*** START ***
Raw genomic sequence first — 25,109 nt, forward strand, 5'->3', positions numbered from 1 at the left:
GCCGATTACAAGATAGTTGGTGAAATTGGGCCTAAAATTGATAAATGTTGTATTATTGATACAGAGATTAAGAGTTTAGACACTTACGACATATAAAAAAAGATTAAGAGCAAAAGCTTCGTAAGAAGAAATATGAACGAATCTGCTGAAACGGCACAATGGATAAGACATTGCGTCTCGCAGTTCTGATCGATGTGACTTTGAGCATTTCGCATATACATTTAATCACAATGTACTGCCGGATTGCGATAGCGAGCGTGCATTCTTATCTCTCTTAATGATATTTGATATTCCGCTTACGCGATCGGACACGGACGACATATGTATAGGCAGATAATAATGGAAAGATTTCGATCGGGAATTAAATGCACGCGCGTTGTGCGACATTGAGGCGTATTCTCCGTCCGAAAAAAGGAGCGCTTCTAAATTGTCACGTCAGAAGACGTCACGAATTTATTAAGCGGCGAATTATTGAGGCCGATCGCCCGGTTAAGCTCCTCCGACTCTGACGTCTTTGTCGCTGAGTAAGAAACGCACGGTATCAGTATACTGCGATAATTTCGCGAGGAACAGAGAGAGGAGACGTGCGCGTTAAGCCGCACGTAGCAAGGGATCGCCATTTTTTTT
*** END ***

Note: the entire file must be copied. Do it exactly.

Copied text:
Raw genomic sequence first — 25,109 nt, forward strand, 5'->3', positions numbered from 1 at the left:
GCCGATTACAAGATAGTTGGTGAAATTGGGCCTAAAATTGATAAATGTTGTATTATTGATACAGAGATTAAGAGTTTAGACACTTACGACATATAAAAAAAGATTAAGAGCAAAAGCTTCGTAAGAAGAAATATGAACGAATCTGCTGAAACGGCACAATGGATAAGACATTGCGTCTCGCAGTTCTGATCGATGTGACTTTGAGCATTTCGCATATACATTTAATCACAATGTACTGCCGGATTGCGATAGCGAGCGTGCATTCTTATCTCTCTTAATGATATTTGATATTCCGCTTACGCGATCGGACACGGACGACATATGTATAGGCAGATAATAATGGAAAGATTTCGATCGGGAATTAAATGCACGCGCGTTGTGCGACATTGAGGCGTATTCTCCGTCCGAAAAAAGGAGCGCTTCTAAATTGTCACGTCAGAAGACGTCACGAATTTATTAAGCGGCGAATTATTGAGGCCGATCGCCCGGTTAAGCTCCTCCGACTCTGACGTCTTTGTCGCTGAGTAAGAAACGCACGGTATCAGTATACTGCGATAATTTCGCGAGGAACAGAGAGAGGAGACGTGCGCGTTAAGCCGCACGTAGCAAGGGATCGCCATTTTTTTT